Jacqui Smith [holding answer 19 October 2001]: Our response to the Royal Commission on long-term care, as announced in the NHS Plan, has been to introduce a range of measures to ensure the system of funding and charging for residential care is fairer.
We routinely monitor the costs of residential and nursing home care through performance indicators included in the performance assessment framework for personal social services. In addition, we have commissioned research into costs, fees and profitability in the care home sector. Residential care is subject to the best value regime that requires councils to balance costs, outcomes and quality.
Ms Blears [holding answer 19 October 2001]: Trainee dental technicians employed by the National Health Service are already eligible to apply for funding support through their employers. However, most trainee dental technicians are employed in privately owned dental laboratories. The Department has funded a project to draw up and define appropriate qualifications for occupational standards for dental technicians. When they are agreed, funding support for these qualifications may be available from a number of sources, including employers.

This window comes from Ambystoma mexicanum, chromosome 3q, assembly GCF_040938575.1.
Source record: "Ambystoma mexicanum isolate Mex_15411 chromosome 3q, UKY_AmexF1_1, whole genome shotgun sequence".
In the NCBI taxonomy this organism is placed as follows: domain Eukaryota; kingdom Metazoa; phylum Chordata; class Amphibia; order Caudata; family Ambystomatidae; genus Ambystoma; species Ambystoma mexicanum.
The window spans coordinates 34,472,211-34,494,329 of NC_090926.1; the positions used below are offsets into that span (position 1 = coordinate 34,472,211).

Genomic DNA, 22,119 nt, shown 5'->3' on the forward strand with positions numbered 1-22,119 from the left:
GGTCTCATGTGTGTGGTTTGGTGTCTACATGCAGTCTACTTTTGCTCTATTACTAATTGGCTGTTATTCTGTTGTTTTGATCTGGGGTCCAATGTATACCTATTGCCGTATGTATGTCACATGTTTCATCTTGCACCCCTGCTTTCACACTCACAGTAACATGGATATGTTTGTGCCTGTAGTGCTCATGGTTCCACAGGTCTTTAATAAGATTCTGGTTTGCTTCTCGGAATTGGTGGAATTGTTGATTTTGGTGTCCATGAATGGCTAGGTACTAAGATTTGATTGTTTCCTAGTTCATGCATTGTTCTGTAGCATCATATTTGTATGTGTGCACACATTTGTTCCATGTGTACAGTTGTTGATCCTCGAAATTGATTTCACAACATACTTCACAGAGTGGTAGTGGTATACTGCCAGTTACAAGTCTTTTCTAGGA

Mr. Laurence Robertson: To ask the Secretary of State for Health what plans he has to recognise the work of health visitors in the proposed nursing and midwifery councils; and if he will make a statement. 
Ms Blears: We have received the report and copies have today been laid before both Houses of Parliament in accordance with the requirements of sections 5(2) and 5(3) of the Exchequer and Audit Departments Act 1921. Copies have also been placed in the Library.